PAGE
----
Stop judging: Or “Stop condemning.” Jesus was aware that imperfect humans tend to be judgmental and that many Pharisees of his day set a bad example in this. They judged harshly those who did not live by the Mosaic Law and those who did not follow the unscriptural traditions that the Pharisees promoted. Jesus commanded any who had the habit of judging others to stop it. Instead of continually finding fault, disciples of Jesus should “keep on forgiving” the shortcomings of their fellow man. By doing so, they encourage others to show the same forgiving attitude.—See study note on Lu 6:37.
straw . . . rafter: Jesus here uses striking hyperbole to describe a person who is critical of his brother. He compares a minor flaw to something small like a “straw.” The Greek word karʹphos can refer not only to a “straw” but also to a small piece of wood, so other Bibles render it a “splinter,” or a “speck of sawdust.” The critic implies that his brother’s spiritual vision, including his moral perception and judgment, is defective. By offering to “remove the straw,” he proudly asserts that he is qualified to help his brother see things more clearly and to judge matters correctly. Jesus, however, says that the critic’s own spiritual vision and judgment are impaired by a symbolic “rafter,” a log or beam that might be used to support a roof. (Mt 7:4, 5) Some suggest that this powerful, even humorous contrast, indicates that Jesus was familiar with the work done in a carpenter’s shop.
your brother’s: In this context, the Greek word a·del·phosʹ (brother) refers to a spiritual relationship and denotes a fellow worshipper of God. In a general sense, the term could also refer to one’s fellow man.—See study note on Mt 5:23.
look!: See study note on Mt 1:20.
give what is holy to dogs . . . throw your pearls before swine: According to the Mosaic Law, pigs and dogs were unclean. (Le 11:7, 27) It was permissible to throw to dogs the flesh of an animal killed by a wild beast. (Ex 22:31) But Jewish tradition forbade giving to dogs “holy flesh,” that is, meat of animal sacrifices. At Mt 7:6, the expressions “dogs” and “swine” are used figuratively of people who do not value spiritual treasures. Just as swine have no appreciation of the value of pearls, individuals who do not value spiritual treasures may abuse the one sharing them.
Keep on asking, . . . seeking, . . . knocking: The rendering “keep on” expresses the continuous action indicated by the Greek verb form used here and shows the need for perseverance in prayer. The use of three verbs indicates intensity. Jesus makes a similar point in his illustration at Lu 11:5-8.
bread . . . stone: Jesus may have contrasted bread with stones because bread was a staple in the diet of the Jews and surrounding peoples and the size and shape of loaves could have reminded people of stones. The answer to Jesus’ rhetorical question is: “It would be unthinkable for a father to do such a thing.”—See study note on Mt 7:10.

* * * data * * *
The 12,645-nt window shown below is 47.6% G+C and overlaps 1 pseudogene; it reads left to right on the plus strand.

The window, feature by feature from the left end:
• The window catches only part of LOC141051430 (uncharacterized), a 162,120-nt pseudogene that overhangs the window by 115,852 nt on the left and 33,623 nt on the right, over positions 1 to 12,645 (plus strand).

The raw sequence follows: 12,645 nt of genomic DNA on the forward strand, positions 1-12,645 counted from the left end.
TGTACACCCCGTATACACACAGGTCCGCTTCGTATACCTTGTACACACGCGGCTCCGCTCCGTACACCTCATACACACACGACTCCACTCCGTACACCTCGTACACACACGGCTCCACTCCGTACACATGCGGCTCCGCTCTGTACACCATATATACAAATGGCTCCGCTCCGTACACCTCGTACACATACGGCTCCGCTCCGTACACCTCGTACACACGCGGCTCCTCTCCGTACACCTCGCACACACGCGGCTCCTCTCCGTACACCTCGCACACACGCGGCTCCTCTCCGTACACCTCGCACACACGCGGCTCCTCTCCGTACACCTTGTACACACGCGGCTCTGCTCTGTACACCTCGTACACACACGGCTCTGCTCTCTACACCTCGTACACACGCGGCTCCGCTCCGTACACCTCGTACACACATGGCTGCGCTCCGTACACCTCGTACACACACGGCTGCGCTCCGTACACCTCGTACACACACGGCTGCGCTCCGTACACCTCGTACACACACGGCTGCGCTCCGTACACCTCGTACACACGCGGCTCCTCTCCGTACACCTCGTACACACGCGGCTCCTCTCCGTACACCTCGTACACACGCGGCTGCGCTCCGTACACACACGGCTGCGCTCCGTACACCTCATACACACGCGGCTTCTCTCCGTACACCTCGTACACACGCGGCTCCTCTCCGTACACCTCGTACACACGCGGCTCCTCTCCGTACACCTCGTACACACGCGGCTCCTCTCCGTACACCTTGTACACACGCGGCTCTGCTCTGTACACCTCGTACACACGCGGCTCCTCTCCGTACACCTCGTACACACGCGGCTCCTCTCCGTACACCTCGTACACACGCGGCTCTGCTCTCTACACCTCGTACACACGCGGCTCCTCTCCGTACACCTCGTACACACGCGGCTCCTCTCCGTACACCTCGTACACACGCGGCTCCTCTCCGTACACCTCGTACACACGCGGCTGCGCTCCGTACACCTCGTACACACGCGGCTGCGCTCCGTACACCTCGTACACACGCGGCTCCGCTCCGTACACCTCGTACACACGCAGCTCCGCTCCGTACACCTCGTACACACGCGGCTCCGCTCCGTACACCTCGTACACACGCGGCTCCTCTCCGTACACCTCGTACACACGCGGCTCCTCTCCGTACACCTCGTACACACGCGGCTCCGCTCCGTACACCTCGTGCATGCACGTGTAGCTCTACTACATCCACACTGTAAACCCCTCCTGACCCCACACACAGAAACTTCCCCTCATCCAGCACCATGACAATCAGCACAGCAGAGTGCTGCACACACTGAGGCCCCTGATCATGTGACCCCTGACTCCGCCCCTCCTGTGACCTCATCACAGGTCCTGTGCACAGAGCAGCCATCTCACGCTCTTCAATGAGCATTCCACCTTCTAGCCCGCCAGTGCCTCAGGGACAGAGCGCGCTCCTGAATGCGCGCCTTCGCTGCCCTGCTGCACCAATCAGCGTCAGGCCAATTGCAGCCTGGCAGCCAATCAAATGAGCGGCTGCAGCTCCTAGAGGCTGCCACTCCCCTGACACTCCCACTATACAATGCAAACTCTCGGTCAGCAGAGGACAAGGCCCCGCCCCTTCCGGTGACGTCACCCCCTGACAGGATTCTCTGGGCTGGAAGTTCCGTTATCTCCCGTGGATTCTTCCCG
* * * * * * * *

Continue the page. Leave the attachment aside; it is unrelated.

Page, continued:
fish . . . serpent: Fish was a staple in the diet of people living around the Sea of Galilee. Some small serpents may have looked like the fish that were often eaten with bread. The rhetorical question implies that it would be unthinkable for a loving parent to do such a thing.
you, although being wicked: Because of inherited sin, all humans are imperfect and, consequently, comparatively wicked.
how much more so: Jesus often used this line of reasoning. First he presents an obvious fact or a familiar truth, and then he draws an even more convincing conclusion based on that fact, arguing from the lesser to the greater.—Mt 10:25; 12:12; Lu 11:13; 12:28.
the Law and the Prophets: See study note on Mt 5:17.
Go in through the narrow gate: In ancient times, roadways with gates were the means of entry into walled cities. The Bible uses such expressions as road or “path” or “way” to describe people’s life course and conduct. The image of two contrasting roads pictures life courses that are either approved or disapproved by God, determining whether an individual gains entry into God’s Kingdom.—Ps 1:1, 6; Jer 21:8; Mt 7:21.
broad is the gate and spacious is the road: Although some manuscripts read “broad and spacious is the road,” the longer reading has strong manuscript support and harmonizes with the parallelism at Mt 7:14.—See App. A3.
in sheep’s covering: Or “in sheep’s clothing,” that is, disguised in figurative garments and exhibiting sheeplike qualities in order to give the impression of being a harmless member of God’s “flock” of worshippers.
ravenous wolves: A metaphor describing those who are extremely covetous and who exploit others for personal gain.
fruits: Here used figuratively of people’s works, their words, or the results of what they do and say.
lawlessness: See study note on Mt 24:12.
discreet: See study note on Mt 24:45.
rain . . . floods . . . winds: Sudden winter storms are not uncommon in Israel (especially during the month of Tebeth, that is, December/January), bringing high winds, torrential rains, and destructive flash floods.—See App. B15.
were astounded: The Greek verb used here can be defined “to be filled with amazement to the point of being overwhelmed.” The continuous verb form implies that his words had a lasting effect on the crowds.
his way of teaching: This expression refers to how Jesus taught, his teaching methods, which included what he taught, the whole body of instruction in the Sermon on the Mount.
not as their scribes: Rather than quote revered rabbis as an authority, as was the scribes’ custom, Jesus speaks as Jehovah’s representative, as a person having authority, basing his teachings on God’s Word.—Joh 7:16.